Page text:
Pose Breakdowner bug in Gooseberry rigs
Open, ConfirmedPublic


Hi I've attached a file with Victor's rig.

I'm sorry for not simplifying this, but it is a bug that I have known of for a very long time but was never able to recreate. Now I finally have an action where it pops up.

Just open the file and press shift+E (breakdowner), move the mouse a bit to modify the pose, and you'll most likely notice that the custom property that the bone has gets modified by the breakdowner. The bad thing is that this property drives the Rotation Order, so this issue can cause huge animation problems.

Just to make this clear, you'll notice that in the action the property is keyed and changes its values, well, those changes happened randomly, it wasn't Beorn who modified those values manually.

So, the thing is that the breakdowner makes values of bone custom properties jump "randomly".


To Do

The issue is caused by an fcurve animating the rotation_mode property. This is probably not intentional, but since it's generally allowed it should be handled gracefully. When using the "breakdowner" tool the fcurve at some point sets an invalid enum value outside the allowed -1..6 range for rotation modes:


This leads to invalid access of the static rotOrders array and subsequent random memory and crash.


@Campbell Barton (campbellbarton): How can we ensure fcurves on enum properties don't cause undefined results? Should this be handled at fcurves, RNA or BLI_math?

Lukas Toenne (lukastoenne) triaged this task as "Confirmed" priority.Apr 1 2015, 5:46 PM

If I understand this correctly, the undefined results causes a crash.

So we have two issues, this crash, and the original cause of the bug report, which is that the Breakdowner should not change the value of this custom property.

Furthermore, if you have two keys in the property, with a value of 1.0, when the breakdowner supposedly interpolates between 1.0 and 1.0, it might throw a value different to 1.0, which doesn't make sense... (at least from a simple user point of view)

Dont see a really nice way to resolve this...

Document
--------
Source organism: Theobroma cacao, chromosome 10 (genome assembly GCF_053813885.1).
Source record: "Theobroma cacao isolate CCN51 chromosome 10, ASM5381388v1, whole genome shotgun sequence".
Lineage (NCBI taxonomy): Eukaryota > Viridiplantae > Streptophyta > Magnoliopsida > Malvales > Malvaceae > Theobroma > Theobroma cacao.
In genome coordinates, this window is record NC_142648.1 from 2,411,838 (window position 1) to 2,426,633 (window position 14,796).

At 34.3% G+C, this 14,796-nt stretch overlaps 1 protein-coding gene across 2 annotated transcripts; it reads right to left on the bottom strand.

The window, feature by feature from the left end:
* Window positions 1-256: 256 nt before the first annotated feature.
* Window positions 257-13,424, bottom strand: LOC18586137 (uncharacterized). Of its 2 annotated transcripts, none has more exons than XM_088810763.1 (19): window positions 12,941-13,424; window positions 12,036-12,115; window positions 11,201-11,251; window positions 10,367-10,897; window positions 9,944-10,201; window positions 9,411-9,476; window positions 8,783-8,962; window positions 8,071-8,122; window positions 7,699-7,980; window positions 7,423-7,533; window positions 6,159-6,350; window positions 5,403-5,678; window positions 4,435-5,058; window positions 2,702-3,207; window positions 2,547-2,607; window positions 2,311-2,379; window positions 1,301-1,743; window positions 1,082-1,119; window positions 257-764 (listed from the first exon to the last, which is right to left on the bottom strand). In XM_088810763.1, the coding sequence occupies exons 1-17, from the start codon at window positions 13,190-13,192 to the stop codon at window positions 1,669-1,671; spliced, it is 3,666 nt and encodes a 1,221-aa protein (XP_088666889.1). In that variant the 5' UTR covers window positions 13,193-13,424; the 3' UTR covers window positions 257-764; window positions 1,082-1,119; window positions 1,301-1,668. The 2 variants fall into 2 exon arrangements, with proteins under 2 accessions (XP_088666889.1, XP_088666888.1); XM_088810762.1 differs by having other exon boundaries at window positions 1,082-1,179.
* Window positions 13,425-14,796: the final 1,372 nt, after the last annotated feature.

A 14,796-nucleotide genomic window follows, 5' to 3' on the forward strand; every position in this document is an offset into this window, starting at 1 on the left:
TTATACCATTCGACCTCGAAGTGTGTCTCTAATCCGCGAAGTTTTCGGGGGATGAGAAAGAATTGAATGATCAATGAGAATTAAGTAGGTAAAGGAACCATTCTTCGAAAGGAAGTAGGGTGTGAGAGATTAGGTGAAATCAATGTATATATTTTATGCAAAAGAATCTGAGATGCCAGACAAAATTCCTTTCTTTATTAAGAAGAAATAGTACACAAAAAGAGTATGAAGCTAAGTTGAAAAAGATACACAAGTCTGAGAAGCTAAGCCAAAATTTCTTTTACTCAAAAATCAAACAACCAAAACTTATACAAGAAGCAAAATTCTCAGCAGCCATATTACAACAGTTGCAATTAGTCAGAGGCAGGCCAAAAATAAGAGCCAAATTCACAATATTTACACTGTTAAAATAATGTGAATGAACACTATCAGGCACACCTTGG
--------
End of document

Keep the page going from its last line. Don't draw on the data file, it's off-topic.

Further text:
The correct solution is likely to be:

FCurve code would get the enum. Search for the value and check it exists in the enum, - before assigning.

However this would give some reasonable overhead- especiallty for dynamically allocated enums.

We could instead define that animatable enums must clamp their input in the set function.

I just spotted this last night.... (Why I didn't notice it before is another matter)

Having had a look this morning, the fix would be simple if the custom properties in question were proper enums (and not ints). Specifically, that would open up two possibilities:

  1. In pose_slide.c :: pose_slide_apply_props() - we could just knock out line 331. This way, the breakdown tools would not try to blend between these values, since AFAIK, in most cases, they're pretty much discrete/different behaviours instead of being a set of logical continuous values
  2. In pose_slide.c again, we could also check for the FCURVE_DISCRETE_VALUES flag on the FCurves that are being blended. This flag will get set if the keyframing code detects that the property in question is an enum or boolean, which shouldn't be blended between intermediate values

While this still wouldn't solve the issue of invalid values getting used via other places (i.e edited FCurves), it would solve the immediate problem here. What is unclear though is whether custom properties can be defined in a way that they adopt the enum values from another enum. Maybe it's possible, maybe not; I'm not familiar enough with bpy to say.

As for the second (and more serious issue) with RNA:
Indeed, it does look like having the FCurve code check whether it's about to set a valid value is one of the better options considering what else goes on in Blender. I'm not sure how the Python API does it, but I'm sure it has to do something similar since it throws exceptions about this, while the UI generally doesn't have this problem (since it only shows valid values anyway).

Dynamic enums are an issue too of course. If we have a way of knowing the size in advance for these (without having to just generate them), maybe we could guess? Otherwise, we may just leave these unclamped.